You have just released a new version of your product, you either deployed it or someone’s upgraded their on-premises environment. Suddenly, what they did before has stopped working. You’ve now impacted their business. They are going to be on the phone to your support line: “I can’t do anything, my world has stopped working.” Whereas, a bug in a new feature, they upgrade, try out a new feature and go that didn’t work very well and carry on with their day to day life. So, one of the areas where testing can help by looking at the change in the behavior of the product is really in the regression bugs, because that’s the area where you’re going to impact your customer’s ability to do what they want to do. 

So, I’ve talked a little bit about why I think regression bugs are much worse than other types of bugs, and here’s a news article from back in 2011. This is one I’m practically excited about because I was actually late to work on the 2nd January 2011 because my alarm didn’t go off. I woke up in a real big panic and where are we now, in 2019, and I have not used a recurring alarm on an iPhone for eight years, because I don’t trust their ability to keep that feature working. So, if you talk about erosion of trust and user dissatisfaction, I have not used a feature on an iphone for longer than I did use it because they eroded that trust. (Full disclaimer: I am a bit of an Apple fan so I’m not bashing them in any way, I still have an iPhone, I still think it’s a great product, but there’s one feature that they’ve broken actually two or three times which I have no trust in any more.)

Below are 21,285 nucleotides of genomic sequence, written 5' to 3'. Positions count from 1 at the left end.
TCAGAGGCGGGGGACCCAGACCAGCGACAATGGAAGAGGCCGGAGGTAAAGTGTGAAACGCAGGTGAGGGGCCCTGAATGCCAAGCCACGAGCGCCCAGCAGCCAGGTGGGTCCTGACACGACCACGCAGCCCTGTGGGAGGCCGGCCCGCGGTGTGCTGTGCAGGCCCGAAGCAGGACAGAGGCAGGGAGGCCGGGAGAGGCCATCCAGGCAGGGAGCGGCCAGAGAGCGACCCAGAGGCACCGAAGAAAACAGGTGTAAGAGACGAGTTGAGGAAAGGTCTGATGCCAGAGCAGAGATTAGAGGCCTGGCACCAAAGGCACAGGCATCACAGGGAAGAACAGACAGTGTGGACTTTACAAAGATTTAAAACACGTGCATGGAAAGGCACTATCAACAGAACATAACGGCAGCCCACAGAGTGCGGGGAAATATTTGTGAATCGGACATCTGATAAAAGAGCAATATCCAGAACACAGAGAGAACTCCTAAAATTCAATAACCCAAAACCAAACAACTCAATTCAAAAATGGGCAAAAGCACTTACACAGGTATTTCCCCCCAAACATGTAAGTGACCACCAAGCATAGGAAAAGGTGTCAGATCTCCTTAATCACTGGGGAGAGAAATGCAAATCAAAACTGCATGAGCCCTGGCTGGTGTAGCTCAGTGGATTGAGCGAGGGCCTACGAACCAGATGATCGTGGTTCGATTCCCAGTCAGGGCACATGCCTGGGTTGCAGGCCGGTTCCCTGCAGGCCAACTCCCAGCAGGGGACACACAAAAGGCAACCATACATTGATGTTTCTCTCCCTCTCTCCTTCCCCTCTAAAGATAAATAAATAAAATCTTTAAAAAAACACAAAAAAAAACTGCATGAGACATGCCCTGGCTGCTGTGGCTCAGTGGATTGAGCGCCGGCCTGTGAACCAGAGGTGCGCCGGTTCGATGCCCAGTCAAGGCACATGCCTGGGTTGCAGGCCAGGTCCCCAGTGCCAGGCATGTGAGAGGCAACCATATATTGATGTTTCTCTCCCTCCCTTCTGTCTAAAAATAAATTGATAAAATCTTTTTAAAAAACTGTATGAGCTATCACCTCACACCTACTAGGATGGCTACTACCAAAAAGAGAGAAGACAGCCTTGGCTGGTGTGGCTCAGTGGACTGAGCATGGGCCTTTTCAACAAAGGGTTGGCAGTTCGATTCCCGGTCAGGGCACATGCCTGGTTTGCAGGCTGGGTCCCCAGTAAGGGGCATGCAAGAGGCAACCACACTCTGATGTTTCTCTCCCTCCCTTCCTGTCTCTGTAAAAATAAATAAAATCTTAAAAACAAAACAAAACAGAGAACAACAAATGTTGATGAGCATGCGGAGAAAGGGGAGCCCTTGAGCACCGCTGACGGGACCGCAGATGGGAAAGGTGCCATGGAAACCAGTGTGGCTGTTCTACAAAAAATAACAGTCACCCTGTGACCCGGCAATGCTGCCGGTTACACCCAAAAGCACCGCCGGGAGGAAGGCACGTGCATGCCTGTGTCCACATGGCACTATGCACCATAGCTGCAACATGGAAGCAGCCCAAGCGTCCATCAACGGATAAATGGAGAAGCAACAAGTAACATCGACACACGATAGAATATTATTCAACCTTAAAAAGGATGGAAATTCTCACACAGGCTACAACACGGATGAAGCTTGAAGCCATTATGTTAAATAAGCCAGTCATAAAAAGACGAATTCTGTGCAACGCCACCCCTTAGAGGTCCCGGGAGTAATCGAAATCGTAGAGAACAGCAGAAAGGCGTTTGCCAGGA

What can we do about this? I’ve painted a very bleak picture and the first thing to think about here is really about how can we do testing; how can we do testing for regression bugs? This is where automation comes in. You don’t want to spend your expensive, high-quality human effort on testing whether your feature still does what it did yesterday. You want to ask a computer to do that; you want to have an automated test. 

Not only do you save your human resource for doing something that’s more appropriate for a human, like exploratory testing, you are also able to move the testing to earlier in the cycle. If the developer knows they’ve broken a feature before they even merge the code in, it’s impacting less people; it’s only impacting that developer. They then go away and fix the bug and then introduce their change to the codebase. By doing regression testing in an automated way using CI tools, you can catch bugs immediately and can give that instant feedback to the developer.